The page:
7 Summary

We have presented the analysis techniques developed for low energy rare event searches with CUORE and their validation using the data acquired with the CUORE-0 experiment. We have optimized the software trigger developed in previous CUORE prototypes, removing an intrinsic dead time that prevented the algorithm from reaching 100% efficiency, and designed a protocol to periodically monitor the efficiency by injecting low energy reference pulses at the end of every dataset. With the new trigger, we have reduced the CUORE-0 trigger thresholds from several tens of keV to values between 4 and \(12\, \mathrm {keV}\).

We have also demonstrated that a pulse shape analysis can efficiently select legitimate physics events in \({\mathrm{TeO}}_{2}\) bolometers against spurious ones at energies below \(100\, \mathrm {keV}\). In addition, we have developed a technique, scalable to an experiment with one thousand bolometers, to independently establish the analysis threshold of each bolometer in each dataset. In CUORE-0 the analysis thresholds range between 8 and \(35\, \mathrm {keV}\). Using characteristic X-rays from Te, we have found the energy scale shift to be \(0.18 \pm 0.13 \, \mathrm {keV}\) upward at \(\sim 27\, \mathrm {keV}\).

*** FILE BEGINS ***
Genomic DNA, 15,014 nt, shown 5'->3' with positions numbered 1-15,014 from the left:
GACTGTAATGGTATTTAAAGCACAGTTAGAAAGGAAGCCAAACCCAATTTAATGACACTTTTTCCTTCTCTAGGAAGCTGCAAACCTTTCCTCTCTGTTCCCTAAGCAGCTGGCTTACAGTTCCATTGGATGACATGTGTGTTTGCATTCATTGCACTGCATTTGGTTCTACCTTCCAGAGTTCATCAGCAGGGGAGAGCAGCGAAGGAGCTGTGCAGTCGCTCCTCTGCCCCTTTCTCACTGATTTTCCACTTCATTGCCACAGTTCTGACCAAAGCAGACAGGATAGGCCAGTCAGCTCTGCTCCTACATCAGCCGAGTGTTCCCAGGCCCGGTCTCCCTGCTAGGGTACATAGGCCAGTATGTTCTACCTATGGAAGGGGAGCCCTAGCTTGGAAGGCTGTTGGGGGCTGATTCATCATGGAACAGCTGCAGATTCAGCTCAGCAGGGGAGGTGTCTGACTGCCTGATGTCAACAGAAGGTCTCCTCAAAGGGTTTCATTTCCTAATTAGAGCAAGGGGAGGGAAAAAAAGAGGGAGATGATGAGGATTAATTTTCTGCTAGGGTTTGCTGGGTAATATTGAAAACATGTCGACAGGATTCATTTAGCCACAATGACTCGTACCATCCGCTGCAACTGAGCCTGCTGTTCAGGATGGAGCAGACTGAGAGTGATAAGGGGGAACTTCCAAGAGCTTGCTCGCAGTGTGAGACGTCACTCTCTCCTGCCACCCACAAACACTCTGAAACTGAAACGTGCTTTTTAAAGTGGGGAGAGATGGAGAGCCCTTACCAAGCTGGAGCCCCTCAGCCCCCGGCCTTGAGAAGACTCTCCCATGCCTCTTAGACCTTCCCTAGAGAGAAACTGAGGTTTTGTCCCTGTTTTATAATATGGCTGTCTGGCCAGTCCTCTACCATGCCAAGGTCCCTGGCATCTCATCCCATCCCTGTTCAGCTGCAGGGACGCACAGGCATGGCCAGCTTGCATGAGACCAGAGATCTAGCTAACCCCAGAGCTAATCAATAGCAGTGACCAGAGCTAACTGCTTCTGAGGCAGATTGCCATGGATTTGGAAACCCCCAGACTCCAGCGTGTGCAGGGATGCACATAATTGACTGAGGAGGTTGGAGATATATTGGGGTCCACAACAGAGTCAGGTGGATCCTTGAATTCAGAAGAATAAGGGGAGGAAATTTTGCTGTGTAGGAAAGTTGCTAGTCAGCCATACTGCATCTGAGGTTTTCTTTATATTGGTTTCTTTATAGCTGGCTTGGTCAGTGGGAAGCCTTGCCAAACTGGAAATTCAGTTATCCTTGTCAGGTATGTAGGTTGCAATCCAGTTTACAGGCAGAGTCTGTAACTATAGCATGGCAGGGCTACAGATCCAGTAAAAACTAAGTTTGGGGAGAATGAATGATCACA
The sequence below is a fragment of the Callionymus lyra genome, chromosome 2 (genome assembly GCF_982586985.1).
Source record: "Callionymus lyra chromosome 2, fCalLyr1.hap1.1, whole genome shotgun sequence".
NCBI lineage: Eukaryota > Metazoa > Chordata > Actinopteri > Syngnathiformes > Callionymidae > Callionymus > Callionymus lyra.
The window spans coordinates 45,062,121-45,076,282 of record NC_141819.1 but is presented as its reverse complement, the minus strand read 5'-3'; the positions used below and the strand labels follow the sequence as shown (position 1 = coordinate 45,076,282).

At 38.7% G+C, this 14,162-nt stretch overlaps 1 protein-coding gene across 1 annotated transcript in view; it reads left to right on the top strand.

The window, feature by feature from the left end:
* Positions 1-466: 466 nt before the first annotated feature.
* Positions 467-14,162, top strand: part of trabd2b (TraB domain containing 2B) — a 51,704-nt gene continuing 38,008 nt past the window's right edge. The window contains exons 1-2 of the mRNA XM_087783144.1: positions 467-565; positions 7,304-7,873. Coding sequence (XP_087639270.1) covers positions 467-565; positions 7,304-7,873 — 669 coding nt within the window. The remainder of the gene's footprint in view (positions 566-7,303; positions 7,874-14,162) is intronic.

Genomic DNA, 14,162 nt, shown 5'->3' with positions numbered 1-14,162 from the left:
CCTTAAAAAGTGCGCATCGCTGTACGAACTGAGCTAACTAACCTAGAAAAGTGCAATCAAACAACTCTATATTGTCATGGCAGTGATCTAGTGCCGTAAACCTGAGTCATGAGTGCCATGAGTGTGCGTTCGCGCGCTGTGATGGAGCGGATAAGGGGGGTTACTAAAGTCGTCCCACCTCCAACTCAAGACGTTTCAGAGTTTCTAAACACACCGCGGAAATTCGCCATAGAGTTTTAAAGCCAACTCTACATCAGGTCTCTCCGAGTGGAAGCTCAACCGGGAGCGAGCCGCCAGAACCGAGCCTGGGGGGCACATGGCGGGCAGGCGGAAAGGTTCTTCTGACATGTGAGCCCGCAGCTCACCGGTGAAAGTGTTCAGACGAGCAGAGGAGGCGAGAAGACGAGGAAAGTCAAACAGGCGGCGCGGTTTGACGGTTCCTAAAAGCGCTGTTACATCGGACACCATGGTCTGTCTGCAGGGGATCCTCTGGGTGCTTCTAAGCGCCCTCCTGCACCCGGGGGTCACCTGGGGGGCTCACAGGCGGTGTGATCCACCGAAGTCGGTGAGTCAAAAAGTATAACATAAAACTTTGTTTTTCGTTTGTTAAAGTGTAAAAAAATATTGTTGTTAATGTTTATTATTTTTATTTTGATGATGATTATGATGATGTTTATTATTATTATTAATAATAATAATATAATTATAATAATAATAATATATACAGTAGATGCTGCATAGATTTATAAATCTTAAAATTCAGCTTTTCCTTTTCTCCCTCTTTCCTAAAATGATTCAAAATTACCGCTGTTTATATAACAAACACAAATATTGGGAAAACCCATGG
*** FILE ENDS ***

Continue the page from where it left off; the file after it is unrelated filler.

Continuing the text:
After the data and event selection, the CUORE-0 background rate ranges from \(1.7\, \mathrm {counts/(kg\,keV\,day)}\) at \(10\, \mathrm {keV}\) to \(0.05\, \mathrm {counts/(kg\,keV\,day)}\) at \(50\, \mathrm {keV}\), two times less than that attained with the best Cuoricino bolometers. Nevertheless, the low energy spectrum requires further investigation including the explanation of the peak-like structures between 30 and \(40\, \mathrm {keV}\). We use the nuclear quenching factors of \({\mathrm{TeO}}_{2}\) obtained by tagging the recoiling daughter nuclei of \(\alpha \) decays in the CUORE-0 data to estimate the uncertainty of the WIMP energy scale. We incorporate it to report the CUORE sensitivity to WIMP annual modulation.